Social Drug Dealing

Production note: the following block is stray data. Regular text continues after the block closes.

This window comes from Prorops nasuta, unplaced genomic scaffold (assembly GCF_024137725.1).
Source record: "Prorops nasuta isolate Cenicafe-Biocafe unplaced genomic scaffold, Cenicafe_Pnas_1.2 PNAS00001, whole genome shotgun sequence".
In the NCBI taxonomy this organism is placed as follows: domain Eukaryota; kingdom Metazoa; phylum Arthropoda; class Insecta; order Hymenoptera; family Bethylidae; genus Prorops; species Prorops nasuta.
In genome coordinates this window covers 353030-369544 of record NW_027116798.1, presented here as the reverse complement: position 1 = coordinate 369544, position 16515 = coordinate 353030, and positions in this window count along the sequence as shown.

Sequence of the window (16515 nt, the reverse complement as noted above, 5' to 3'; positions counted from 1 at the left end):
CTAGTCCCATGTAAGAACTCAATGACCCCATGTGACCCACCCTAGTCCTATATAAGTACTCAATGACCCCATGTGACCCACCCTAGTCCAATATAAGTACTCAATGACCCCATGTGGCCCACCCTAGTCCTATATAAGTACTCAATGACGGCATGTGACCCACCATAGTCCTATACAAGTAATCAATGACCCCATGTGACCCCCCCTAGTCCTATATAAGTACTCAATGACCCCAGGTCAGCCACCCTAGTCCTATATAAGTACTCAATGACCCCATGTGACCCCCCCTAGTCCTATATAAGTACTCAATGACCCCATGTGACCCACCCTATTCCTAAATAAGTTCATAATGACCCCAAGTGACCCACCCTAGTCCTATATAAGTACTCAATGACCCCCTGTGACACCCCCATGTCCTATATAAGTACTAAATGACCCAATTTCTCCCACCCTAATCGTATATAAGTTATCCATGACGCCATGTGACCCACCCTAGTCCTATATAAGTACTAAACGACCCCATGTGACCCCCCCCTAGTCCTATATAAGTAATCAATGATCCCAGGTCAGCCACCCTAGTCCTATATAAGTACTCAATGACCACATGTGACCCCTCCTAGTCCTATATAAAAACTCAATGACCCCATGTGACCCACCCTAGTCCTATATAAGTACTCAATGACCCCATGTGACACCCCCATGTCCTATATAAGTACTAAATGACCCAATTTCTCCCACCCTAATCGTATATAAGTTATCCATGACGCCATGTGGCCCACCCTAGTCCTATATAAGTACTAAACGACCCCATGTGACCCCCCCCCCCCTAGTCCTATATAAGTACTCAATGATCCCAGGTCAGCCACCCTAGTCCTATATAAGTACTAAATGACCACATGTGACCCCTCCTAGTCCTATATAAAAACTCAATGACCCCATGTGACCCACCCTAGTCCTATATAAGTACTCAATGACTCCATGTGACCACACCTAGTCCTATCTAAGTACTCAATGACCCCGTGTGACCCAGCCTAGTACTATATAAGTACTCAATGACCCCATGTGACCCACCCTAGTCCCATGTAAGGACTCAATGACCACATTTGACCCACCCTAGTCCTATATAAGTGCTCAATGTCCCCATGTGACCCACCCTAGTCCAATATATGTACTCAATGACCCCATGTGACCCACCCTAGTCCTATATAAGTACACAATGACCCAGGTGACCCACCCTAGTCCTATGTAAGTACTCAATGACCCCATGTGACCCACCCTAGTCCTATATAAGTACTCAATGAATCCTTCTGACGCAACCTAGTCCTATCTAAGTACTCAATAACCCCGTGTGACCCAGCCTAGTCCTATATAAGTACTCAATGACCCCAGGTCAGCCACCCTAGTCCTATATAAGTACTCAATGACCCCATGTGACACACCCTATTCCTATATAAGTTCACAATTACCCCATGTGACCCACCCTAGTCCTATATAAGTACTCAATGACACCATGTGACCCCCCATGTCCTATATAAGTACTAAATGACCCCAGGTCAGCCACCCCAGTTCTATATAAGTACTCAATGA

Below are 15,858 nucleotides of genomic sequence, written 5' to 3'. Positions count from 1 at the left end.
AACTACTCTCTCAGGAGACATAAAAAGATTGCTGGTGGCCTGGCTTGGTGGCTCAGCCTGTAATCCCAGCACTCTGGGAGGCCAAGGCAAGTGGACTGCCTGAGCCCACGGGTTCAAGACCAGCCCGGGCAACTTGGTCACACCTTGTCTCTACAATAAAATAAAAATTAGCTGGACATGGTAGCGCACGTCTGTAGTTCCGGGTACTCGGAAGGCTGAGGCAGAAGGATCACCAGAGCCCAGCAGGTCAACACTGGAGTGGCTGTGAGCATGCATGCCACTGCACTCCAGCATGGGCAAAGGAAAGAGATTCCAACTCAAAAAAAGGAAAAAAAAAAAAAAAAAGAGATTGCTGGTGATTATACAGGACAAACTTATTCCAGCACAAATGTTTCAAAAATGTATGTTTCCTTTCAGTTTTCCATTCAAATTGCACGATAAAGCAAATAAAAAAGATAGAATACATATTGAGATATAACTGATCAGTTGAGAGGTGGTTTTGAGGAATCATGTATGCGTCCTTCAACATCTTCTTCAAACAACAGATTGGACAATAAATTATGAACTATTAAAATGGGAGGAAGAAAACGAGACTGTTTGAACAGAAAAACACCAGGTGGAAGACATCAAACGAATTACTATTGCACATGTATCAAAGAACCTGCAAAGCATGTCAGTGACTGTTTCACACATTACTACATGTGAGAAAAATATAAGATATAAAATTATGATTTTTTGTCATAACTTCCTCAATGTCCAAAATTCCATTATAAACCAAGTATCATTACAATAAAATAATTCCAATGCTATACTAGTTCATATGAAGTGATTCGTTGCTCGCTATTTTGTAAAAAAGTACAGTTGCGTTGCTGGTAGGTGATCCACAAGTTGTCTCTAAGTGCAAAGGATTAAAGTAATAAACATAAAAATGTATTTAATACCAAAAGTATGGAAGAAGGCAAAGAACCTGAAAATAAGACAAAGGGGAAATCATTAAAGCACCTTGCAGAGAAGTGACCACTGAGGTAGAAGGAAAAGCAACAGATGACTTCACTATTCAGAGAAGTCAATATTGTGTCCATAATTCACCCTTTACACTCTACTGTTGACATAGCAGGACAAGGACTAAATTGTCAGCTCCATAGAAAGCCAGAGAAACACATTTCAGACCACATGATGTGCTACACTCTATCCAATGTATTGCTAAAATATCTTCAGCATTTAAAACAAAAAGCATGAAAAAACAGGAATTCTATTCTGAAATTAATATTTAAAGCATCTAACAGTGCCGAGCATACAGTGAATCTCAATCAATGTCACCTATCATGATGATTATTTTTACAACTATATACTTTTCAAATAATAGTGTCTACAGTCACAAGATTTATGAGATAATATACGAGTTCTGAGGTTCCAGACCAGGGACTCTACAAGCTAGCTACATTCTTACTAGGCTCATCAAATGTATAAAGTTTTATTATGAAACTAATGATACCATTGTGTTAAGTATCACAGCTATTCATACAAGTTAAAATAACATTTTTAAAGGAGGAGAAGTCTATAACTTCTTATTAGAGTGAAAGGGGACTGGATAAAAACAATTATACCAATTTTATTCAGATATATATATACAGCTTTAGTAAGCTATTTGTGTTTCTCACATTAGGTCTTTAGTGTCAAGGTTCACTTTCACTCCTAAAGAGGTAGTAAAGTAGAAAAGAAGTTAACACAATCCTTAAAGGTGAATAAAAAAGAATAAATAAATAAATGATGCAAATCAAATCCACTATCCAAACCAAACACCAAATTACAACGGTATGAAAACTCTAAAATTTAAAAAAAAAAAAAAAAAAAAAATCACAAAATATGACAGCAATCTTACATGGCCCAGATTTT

A similar situation took place in Adelaide, Australia, where a local news organization discovered the existence of another “hidden” Facebook group, where the privacy settings are such that only the group’s members are aware of its existence, and joining the group happens by invitation only. The so-called “Adelaide street pharmacists” group had over 200 members, which Facebook shut down when alerted by the news organization. A criminologist at the University of Adelaide Law School explained that the group and others like it are examples of “ social drug dealing,” where social media platforms (like Facebook) are becoming increasingly used by criminals of all colors, allowing drug dealers to hide in plain sight. “The Internet is probably the primary mechanism for drug dealers” because using social media and smartphones to conduct business is far quicker and more efficient than methods of the past. The same privacy settings that are meant to protect users’ confidential information are also used by drug dealers to cover their tracks and render themselves invisible among the millions of legitimate Facebook groups and pages. Criminals always exploit any form of technology and innovation they can, and social media is no exception. And the ubiquity of platforms like Facebook blur the line between the online world and real life, to the point where placing an “order” through a hidden Facebook group can result in drugs being delivered to a user’s front door.